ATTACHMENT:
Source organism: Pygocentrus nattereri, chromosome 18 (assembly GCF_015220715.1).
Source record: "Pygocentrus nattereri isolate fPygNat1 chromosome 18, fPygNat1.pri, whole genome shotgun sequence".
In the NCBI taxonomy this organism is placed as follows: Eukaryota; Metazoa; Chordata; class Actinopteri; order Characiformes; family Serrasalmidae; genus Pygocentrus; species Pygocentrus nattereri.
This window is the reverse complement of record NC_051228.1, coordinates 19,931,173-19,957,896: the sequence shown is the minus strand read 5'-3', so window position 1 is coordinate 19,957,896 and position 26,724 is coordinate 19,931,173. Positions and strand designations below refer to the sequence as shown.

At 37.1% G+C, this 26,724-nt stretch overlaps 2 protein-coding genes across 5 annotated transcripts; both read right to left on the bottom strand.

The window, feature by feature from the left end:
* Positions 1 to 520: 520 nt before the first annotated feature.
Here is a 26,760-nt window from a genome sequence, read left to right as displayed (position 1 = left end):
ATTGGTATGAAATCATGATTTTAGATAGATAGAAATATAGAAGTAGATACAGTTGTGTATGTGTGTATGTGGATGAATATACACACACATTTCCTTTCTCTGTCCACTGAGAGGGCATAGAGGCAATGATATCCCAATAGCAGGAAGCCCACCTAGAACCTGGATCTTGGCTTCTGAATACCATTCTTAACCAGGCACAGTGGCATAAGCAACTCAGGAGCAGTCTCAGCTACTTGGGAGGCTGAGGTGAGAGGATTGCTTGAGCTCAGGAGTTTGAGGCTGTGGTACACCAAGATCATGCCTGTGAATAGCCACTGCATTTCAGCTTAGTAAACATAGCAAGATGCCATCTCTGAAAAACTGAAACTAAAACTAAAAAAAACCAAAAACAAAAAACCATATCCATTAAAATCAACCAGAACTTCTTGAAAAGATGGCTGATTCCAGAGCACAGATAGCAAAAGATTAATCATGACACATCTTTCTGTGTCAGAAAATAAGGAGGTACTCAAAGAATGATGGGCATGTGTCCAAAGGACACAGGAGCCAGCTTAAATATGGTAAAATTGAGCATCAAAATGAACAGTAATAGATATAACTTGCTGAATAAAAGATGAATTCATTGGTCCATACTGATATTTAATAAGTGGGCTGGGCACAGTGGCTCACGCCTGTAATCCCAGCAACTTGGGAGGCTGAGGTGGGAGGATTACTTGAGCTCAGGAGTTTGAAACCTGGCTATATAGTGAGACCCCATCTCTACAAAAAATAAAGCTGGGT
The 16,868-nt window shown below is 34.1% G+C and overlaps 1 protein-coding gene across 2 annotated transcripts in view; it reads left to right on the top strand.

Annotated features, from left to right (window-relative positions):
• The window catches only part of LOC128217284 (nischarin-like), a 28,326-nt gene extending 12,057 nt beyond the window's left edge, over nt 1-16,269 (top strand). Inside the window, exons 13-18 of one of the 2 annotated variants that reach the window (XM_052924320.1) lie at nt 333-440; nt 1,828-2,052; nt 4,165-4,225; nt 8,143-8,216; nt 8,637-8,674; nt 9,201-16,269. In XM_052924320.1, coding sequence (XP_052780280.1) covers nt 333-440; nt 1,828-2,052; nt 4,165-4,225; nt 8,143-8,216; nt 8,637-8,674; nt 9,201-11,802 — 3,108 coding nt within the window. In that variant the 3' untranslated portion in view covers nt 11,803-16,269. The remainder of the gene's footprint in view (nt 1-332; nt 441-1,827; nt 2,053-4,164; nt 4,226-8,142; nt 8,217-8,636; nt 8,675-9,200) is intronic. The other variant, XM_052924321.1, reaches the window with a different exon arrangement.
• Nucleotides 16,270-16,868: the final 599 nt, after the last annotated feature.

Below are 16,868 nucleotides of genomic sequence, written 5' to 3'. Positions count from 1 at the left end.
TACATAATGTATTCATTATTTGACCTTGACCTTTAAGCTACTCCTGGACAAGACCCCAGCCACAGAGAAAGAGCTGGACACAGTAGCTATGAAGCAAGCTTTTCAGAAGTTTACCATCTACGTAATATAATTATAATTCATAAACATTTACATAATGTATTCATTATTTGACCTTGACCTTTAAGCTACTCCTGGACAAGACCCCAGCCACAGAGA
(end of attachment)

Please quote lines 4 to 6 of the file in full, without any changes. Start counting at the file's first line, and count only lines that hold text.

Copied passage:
This window is the reverse complement of record NC_051228.1, coordinates 19,931,173-19,957,896: the sequence shown is the minus strand read 5'-3', so window position 1 is coordinate 19,957,896 and position 26,724 is coordinate 19,931,173. Positions and strand designations below refer to the sequence as shown.

At 37.1% G+C, this 26,724-nt stretch overlaps 2 protein-coding genes across 5 annotated transcripts; both read right to left on the bottom strand.

The window, feature by feature from the left end: